One understands how and why things were changed for the musical. Start with that word, "musical." This means songs, and given that La Cage aux Folles is centered around the nightclub "La Cage aux Folles," the chorus of the club becomes the chorus of the musical. In the film, there is one dance number in the club, during the opening. In the musical, the so-called Cagelles become featured players with songs and dialogue as well. Once you base the musical numbers in the club — and one presumes Cabaret was very much a model — Albin inevitably becomes the musical comedy star of the proceedings.
The purveyors of the musical did exceptionally well, of course, and need have no regrets. But in my view, "La Cage," be it on screen or stage, is Georges' story: how does he support Laurent's engagement without demeaning his long-time partner Albin, who has served as the boy's de facto mother? Albin is very much indispensable to the plot, as the elephant in the closet (if you will); but this story is about Georges, and in the musical he gets shunted aside by all those wigs and sequins — which was precisely what the vast majority of the musical comedy audience wanted in 1983, it turns out.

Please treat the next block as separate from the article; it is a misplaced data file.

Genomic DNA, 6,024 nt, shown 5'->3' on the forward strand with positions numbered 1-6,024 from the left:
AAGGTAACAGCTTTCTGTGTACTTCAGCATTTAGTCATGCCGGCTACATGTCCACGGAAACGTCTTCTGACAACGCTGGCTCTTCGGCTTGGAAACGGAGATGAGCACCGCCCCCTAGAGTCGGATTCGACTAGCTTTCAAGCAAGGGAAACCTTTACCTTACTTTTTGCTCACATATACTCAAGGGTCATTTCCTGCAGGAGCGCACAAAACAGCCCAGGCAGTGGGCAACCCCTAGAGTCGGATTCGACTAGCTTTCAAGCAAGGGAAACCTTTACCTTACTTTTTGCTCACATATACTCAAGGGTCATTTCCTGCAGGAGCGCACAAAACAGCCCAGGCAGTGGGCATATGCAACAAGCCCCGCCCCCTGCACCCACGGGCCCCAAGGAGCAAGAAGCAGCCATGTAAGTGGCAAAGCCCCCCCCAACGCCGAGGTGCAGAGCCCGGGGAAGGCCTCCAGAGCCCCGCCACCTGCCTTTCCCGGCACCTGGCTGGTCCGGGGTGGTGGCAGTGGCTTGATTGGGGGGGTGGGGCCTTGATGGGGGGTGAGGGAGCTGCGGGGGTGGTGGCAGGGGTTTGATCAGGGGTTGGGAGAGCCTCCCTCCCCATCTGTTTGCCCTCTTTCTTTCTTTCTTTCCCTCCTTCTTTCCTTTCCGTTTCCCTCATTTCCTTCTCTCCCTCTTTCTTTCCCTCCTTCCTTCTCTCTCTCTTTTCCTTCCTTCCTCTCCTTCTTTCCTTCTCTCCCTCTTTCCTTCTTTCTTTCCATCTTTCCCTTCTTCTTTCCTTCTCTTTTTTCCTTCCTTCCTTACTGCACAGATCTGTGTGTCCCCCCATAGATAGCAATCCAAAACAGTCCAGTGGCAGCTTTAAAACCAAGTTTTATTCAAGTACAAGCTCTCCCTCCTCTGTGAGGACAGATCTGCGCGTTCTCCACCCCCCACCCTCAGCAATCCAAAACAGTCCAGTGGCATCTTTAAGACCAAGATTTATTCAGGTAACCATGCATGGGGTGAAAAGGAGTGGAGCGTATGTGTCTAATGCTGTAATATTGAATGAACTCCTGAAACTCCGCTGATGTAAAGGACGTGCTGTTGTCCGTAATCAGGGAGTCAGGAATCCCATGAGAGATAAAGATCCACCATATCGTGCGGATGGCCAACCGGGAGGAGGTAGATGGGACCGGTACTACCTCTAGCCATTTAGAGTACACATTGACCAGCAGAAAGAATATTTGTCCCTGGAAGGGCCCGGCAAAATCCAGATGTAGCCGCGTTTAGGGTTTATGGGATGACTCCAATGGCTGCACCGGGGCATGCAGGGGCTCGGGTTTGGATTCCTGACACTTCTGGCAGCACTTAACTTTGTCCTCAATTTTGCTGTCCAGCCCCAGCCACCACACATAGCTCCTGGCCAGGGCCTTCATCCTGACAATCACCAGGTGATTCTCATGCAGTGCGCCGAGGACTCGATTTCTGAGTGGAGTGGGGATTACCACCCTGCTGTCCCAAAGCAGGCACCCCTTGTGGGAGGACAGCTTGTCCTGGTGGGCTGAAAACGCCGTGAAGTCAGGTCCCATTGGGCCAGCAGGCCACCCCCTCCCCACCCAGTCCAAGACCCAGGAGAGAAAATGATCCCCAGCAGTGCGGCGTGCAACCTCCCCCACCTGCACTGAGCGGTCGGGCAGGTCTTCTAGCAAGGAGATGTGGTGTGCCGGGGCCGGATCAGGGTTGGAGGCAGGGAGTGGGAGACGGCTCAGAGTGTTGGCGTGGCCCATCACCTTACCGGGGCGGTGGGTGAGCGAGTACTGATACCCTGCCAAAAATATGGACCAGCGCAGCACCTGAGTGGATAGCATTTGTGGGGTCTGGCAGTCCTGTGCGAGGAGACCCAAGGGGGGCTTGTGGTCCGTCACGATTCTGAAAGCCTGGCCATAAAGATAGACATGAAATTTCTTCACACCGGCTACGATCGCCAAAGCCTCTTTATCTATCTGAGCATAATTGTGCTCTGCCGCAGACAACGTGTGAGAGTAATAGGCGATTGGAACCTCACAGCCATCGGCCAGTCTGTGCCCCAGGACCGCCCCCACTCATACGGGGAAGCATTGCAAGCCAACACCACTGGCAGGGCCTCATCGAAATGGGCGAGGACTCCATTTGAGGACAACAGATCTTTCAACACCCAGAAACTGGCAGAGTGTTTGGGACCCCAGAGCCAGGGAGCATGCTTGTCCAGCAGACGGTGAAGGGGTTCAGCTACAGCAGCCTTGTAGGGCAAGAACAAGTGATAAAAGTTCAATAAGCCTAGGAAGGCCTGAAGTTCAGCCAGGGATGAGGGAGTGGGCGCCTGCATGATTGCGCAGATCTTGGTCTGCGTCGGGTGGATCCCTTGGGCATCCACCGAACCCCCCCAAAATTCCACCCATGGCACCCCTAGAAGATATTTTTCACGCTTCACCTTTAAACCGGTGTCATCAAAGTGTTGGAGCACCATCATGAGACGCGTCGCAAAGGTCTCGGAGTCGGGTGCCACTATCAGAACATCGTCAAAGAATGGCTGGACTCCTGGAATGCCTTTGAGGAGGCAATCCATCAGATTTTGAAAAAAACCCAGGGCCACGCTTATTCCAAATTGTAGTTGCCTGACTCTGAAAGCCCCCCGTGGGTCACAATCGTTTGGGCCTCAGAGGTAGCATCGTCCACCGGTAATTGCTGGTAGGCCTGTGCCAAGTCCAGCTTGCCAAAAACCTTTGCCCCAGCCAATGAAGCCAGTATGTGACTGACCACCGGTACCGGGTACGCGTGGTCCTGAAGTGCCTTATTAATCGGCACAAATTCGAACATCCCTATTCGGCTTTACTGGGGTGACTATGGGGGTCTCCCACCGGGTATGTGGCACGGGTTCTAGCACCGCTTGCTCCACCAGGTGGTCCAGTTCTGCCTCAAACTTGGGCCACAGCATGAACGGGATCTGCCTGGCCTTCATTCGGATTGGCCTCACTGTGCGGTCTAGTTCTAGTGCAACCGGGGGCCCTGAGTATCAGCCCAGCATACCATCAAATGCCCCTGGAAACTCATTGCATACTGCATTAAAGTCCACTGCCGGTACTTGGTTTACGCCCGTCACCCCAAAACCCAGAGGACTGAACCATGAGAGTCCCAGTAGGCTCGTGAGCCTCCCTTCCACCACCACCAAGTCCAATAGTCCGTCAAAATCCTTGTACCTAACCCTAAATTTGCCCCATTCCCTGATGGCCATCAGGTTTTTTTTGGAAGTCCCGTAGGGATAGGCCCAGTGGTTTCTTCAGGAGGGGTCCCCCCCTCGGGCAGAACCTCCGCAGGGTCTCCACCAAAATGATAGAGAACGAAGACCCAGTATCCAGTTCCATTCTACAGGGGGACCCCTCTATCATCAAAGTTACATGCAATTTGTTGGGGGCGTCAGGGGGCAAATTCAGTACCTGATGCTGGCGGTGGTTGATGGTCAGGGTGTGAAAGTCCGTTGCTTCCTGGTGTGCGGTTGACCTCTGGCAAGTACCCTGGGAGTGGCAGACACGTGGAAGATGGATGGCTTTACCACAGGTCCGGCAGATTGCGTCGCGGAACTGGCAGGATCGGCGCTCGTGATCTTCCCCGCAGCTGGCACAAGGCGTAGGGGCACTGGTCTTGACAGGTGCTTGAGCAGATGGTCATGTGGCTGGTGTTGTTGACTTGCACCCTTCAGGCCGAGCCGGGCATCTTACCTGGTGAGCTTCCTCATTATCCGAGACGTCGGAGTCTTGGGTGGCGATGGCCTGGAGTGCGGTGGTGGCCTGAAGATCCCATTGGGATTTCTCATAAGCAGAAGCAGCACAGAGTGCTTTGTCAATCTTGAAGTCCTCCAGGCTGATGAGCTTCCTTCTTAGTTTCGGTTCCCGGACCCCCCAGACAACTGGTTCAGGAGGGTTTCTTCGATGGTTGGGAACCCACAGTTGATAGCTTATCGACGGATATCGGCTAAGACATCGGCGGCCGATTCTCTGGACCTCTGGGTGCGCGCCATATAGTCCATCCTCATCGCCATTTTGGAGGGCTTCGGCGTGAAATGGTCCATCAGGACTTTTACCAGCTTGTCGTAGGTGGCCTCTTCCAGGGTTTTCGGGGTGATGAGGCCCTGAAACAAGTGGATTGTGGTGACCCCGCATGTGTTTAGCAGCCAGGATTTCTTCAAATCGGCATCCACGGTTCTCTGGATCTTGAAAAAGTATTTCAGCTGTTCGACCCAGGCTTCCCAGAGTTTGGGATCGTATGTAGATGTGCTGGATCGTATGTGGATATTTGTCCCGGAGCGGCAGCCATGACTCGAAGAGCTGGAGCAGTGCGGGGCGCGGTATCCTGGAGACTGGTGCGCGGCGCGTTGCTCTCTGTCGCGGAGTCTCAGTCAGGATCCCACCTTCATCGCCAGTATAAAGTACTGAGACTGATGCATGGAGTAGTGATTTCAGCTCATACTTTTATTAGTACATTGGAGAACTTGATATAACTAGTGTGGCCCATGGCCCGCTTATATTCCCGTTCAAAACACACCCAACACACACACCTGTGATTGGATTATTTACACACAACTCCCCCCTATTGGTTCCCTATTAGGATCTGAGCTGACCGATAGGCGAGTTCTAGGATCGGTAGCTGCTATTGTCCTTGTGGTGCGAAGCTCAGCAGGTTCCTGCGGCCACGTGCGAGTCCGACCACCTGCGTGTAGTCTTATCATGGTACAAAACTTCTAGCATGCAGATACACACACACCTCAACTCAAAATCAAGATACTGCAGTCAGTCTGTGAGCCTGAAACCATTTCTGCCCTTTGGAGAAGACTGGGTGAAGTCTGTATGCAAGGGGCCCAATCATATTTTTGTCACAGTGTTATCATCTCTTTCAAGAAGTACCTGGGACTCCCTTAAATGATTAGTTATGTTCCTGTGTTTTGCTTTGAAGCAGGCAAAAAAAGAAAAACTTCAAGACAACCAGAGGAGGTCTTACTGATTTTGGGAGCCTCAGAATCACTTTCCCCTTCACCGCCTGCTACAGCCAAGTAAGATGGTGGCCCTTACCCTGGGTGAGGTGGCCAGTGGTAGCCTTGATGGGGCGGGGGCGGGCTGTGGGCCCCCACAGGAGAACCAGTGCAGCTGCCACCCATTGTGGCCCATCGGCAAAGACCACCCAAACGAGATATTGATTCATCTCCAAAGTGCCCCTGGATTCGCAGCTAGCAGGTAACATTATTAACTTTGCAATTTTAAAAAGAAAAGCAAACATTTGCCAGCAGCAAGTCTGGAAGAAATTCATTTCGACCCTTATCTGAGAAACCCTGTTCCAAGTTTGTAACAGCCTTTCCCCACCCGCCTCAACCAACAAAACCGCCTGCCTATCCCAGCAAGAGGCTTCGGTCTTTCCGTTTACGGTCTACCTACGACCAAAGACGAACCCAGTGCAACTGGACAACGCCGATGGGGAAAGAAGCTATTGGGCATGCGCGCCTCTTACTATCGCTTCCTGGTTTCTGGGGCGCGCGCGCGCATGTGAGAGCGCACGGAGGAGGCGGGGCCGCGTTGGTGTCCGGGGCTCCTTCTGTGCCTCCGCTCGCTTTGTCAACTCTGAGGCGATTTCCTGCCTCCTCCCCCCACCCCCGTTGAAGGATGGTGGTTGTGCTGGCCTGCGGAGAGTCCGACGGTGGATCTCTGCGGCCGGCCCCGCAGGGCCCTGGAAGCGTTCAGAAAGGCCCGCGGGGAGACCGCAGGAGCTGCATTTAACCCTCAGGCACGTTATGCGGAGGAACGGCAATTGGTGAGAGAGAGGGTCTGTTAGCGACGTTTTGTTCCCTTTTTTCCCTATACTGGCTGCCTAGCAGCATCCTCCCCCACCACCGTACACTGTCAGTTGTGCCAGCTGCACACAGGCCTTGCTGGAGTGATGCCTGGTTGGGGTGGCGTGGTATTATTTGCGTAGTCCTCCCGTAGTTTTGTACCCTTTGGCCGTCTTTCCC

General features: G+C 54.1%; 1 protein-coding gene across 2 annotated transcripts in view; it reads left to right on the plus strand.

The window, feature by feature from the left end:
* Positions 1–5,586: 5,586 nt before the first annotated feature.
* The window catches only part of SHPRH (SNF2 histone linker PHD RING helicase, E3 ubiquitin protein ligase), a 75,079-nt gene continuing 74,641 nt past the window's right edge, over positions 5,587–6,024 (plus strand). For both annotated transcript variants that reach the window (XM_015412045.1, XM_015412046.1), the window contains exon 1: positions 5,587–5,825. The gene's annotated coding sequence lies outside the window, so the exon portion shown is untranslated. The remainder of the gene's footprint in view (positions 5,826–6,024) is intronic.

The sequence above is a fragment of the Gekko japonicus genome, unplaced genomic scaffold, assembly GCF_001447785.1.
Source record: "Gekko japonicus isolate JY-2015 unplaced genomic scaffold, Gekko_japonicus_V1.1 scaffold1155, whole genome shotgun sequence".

Serrault, who created the role of Albin on stage, is less prominent than Georges in the film — but then, he doesn't have the song about putting on his mascara and that stirring first act anthem of self-worth. Tognazzi, for me, is the one who makes "La Cage" so droll. Major assists come from Serrault, Claire Maurier as Simone, Benny Luke as Jacob and Michel Galabru as the detestable father of the bride.